State security, securitisation and human security in Africa: The tensions, contradictions and hopes for reconciliation

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Appiagyei-Atua, Kwadwo
Muhindo, Tresor Makunya
Oyakhirome, Iruebafa
Kabachwezi, Estella Kansiime
Buabeng-Baidoo, Stephen
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Global Campus
External actors have predominantly driven the securitisation agenda in Africa with the architecture traceable to Africa’s immediate post-independence past. This article theorises about a double-faced securitisation process in Africa – ‘securitisation from outside’ influencing ‘securitisation within’. The theoretical framework is used to identify three phases of securitisation in Africa. The first phase started during the Cold War era when Africa was inserted into the Cold War politics to fight proxy wars for either the west or the east. As a result, the big powers overlooked human rights and democratic concerns on the continent and focused on promoting their security interests by propping dictatorial and predatory regimes to do their bidding. The second phase connects with the fall of the Berlin Wall, which brought hope of ending the securitised environment in Africa with its attendant expansion of the political space for civil society and political party activism to flourish. This development resulted in the emergence of the African Union to replace the Organisation of African Unity and to introduce principles that shifted from a state-centred to a human-centred security focus. However, the human security project could not work due to tensions with the securitisation of the development agenda being promoted by the donor community. The third phase is the declaration of the ‘War on Terror’ which has moved the focus toward a ‘risk/fear/threat’ project. In response, most African leaders have adeptly exploited this new environment to their advantage by shrinking the political space and criminalising dissent. The securitized environment has done little to solve many of Africa's development problems. Rather, we see the rollback of advances made with regard to human rights, democracy and respect for the rule of law. The theoretical framework is also employed to do a case study of securitisation in three African countries – Uganda, Nigeria and the Democratic Republic of the Congo. Key words: securitisation; security; human rights; human security; sovereignty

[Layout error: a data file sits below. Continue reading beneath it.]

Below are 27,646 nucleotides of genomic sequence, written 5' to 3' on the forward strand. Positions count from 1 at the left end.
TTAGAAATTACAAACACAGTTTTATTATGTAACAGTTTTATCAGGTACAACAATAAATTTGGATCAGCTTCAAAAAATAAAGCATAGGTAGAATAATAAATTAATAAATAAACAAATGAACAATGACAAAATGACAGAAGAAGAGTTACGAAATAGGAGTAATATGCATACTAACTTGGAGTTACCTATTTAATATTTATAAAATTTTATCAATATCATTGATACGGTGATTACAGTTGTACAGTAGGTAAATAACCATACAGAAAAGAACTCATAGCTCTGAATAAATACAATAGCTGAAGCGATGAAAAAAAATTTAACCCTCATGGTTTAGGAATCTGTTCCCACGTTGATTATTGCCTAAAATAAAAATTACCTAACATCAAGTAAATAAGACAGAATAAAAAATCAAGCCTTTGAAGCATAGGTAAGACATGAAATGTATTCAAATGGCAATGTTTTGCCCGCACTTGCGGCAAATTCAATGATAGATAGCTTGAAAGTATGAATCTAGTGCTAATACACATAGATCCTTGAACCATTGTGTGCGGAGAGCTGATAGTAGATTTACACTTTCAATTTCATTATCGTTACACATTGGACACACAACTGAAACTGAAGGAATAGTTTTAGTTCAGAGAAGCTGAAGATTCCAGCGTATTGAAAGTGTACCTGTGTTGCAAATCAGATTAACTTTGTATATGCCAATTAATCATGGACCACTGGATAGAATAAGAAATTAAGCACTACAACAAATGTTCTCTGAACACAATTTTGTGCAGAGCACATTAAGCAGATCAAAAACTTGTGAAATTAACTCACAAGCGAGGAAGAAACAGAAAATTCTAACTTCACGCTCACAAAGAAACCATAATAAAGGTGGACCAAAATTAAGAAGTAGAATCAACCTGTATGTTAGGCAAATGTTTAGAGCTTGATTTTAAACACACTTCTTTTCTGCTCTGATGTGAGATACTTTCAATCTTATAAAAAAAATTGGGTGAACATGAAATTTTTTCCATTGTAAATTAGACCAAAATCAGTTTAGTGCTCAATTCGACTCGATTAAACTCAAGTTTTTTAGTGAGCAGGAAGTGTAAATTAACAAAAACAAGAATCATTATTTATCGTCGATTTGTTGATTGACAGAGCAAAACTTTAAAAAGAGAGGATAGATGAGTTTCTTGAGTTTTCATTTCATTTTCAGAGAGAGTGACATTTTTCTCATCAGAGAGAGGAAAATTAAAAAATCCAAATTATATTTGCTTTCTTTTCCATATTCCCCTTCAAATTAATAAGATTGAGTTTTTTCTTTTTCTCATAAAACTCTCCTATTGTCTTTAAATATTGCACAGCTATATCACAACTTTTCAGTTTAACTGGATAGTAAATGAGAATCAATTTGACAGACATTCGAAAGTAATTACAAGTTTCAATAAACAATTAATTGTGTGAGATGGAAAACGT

security, social security, human rights, sovereignty, Africa, Democratic Republic of the Congo, Uganda, Nigeria
K Appiagyei-Atua, TM Muhindo, I Oyakhirome, EK Kabachwezi & S Buabeng-Baidoo ‘State security, securitisation and human security in Africa: The tensions, contradictions and hopes for reconciliation’ (2017) 1 Global Campus Human Rights Journal 326

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